The inside of the 2014 Mitsubishi i-MiEV isn't all electric-car flash with informational screens to show energy flow or how efficiently the car is being driven. Instead, the look is more like a conventional gasoline-powered car. It uses a regular key, has a regular-looking gas gauge indicating how much "fuel" you have left in your theoretical tank and a regular-looking gear selector. The seats are hard and without much support, rear-seat legroom is minimal and when it gets cold, Mitsubishi advises using the seat heater over the electricity sucking in-cabin heater.
There's no denying that the 2014 Mitsubishi i-MiEV has a unique look. With its engine positioned in the rear of the vehicle, this small electro-runner has no need for a long hood. As a result, it sports compact front and rear dimensions and a high roofline – giving it a somewhat jelly-bean-like silhouette. Large windows serve to further cartoonize the i-MiEV hatchback's distinct dimensions, but they also give the driver a good view of the road – always welcome when darting in and out of city traffic (and avoiding bicycle messengers).
A 2014 Mitsubishi i-MiEV ES comes equipped with niceties like a front-seat heaters, a 50/50-split/folding reclining rear seat, a 4-speaker 100-watt audio system, auxiliary 12-volt DC power outlet, battery warmer, 8A/12A switchable battery charging cable, fog lights, a leather-wrapped steering wheel and shift knob, and power operation of the windows, mirrors and locks. A quick-charging port for public charging stations (known as a "Level 3" charger – good for an 80-percent charge in about a half hour) is also standard.
Options for the i-MiEV are limited to a few accessories such as rear backup sensors, a USB adapter for iPod, interior illumination kit and body side molding. The standard 120-volt plug-in charge takes almost a full day, so we recommend getting the 240-volt "Level 2" charging station, which can be purchased through Best Buy's Geek Squad and installed in your home garage for faster charging (about 7.0 hours).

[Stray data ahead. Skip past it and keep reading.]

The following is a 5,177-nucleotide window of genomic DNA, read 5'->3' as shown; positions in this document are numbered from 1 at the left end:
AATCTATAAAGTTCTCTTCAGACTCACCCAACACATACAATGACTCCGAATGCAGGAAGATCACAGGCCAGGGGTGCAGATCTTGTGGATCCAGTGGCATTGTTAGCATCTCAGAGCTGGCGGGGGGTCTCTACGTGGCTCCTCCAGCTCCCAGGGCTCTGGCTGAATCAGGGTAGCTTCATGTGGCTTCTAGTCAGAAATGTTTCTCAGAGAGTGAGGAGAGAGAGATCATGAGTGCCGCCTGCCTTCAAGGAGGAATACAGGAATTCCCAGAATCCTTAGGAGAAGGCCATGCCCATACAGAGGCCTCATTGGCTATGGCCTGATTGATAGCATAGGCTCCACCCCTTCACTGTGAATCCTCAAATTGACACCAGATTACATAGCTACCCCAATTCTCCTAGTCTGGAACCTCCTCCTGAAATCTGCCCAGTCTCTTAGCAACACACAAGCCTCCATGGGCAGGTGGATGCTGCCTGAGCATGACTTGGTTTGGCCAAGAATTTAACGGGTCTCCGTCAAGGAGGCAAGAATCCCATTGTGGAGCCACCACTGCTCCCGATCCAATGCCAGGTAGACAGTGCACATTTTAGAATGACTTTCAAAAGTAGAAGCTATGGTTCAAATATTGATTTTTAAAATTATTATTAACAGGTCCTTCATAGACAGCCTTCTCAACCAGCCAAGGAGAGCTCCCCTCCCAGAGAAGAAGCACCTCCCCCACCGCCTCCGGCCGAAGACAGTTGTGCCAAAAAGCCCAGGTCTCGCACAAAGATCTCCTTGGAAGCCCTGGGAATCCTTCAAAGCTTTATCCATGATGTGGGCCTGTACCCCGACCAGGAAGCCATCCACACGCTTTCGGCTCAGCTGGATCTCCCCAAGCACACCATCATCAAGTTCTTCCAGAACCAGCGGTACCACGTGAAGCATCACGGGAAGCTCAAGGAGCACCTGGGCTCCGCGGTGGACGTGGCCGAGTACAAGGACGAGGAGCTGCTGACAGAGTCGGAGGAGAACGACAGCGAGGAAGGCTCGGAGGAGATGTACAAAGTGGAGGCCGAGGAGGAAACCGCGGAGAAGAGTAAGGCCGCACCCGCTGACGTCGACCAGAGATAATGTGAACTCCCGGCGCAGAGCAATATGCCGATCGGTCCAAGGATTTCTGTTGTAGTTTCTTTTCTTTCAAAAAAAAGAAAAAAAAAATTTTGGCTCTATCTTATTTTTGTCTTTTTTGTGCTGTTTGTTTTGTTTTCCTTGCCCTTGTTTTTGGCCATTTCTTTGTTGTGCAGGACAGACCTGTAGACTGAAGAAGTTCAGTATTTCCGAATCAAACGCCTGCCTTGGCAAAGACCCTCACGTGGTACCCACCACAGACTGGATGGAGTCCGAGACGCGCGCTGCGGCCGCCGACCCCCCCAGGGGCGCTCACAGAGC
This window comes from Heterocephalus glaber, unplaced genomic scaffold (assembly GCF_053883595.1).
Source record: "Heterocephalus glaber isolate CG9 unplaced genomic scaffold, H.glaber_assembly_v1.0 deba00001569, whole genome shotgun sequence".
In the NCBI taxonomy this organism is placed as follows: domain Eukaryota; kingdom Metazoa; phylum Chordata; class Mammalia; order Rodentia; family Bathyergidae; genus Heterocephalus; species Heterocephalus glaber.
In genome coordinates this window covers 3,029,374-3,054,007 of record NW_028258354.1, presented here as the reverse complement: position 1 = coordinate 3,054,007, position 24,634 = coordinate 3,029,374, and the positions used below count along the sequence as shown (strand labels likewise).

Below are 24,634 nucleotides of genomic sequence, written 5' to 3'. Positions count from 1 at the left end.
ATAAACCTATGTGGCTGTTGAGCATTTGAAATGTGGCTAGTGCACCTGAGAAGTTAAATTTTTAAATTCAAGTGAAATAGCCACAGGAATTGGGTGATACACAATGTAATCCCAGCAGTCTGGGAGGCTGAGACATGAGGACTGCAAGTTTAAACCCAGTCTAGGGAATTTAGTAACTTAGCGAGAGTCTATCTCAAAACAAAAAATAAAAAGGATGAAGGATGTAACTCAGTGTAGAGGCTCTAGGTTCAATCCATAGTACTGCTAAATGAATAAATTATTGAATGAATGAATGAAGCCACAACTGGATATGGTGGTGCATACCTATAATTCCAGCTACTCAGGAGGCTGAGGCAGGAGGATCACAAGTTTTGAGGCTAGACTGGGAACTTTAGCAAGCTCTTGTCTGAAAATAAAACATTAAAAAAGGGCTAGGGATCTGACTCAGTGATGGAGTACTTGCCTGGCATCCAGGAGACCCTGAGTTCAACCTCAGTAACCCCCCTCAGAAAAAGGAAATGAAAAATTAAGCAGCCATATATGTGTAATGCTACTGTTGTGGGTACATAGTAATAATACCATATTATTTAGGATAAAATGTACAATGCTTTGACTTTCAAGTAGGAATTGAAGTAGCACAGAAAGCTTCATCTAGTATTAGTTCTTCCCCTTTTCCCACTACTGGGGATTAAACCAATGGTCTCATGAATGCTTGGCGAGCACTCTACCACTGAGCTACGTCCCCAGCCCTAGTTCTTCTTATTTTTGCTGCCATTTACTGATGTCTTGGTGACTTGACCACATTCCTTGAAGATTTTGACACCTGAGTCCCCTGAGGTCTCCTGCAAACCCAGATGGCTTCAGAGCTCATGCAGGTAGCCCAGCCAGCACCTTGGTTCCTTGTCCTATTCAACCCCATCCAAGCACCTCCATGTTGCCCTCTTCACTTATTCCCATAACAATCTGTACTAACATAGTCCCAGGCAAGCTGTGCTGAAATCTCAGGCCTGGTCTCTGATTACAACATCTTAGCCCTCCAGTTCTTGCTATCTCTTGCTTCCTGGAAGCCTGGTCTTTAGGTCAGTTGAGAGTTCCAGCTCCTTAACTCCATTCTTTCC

Under the Hood
The electric heart of the 2014 Mitsubishi i-MiEV isn't under the hood – it's behind the rear seat. Comprised of an electric motor, a fixed reduction gear transmission and a 16 kWh lithium-ion battery (with an 8-year, 100,000-mile limited warranty), this powertrain delivers 66 horsepower and 145 lb-ft of torque to the Mitsu's rear wheels. It can go up to 80 mph, so short freeway jaunts are very doable, provided you have enough charge in the battery. On a regular 120-volt home outlet, a full charge for the i-MiEV will take 22.5 hours. On a 240-volt outlet, about seven hours. A public quick-charging station – not a common sight just yet outside of major cities – will charge the battery to 80% in a matter of 30 minutes.
AC synchronous permanent magnetic motor
16 kWh lithium-ion battery pack
66 horsepower @ 3,000-6,000 rpm
145 lb-ft of torque @ 0-300 rpm
Projected per-charge range: 62 miles
The 2014 Mitsubishi i-MiEV ES carries at a Manufacturer's Suggested Retail Price (MSRP) of just under $24,000. If you qualify for a $7,500 federal tax credit, the i-MiEV slides in closer to $16,500. The Nissan Leaf is priced from $29,650 and the Ford Focus Electric from around $36,000, but both prices are before factoring in any potential credits. If you're wondering how much an i-MiEV might be worth in the future, the jury is still out on electric-car residuals. But as demand for these cars rises, expect to see their values rise as well.
To compare current market prices, check out KBB.com's car classifieds to view the new and used
Mitsubishi i-MiEV vehicles for sale near you.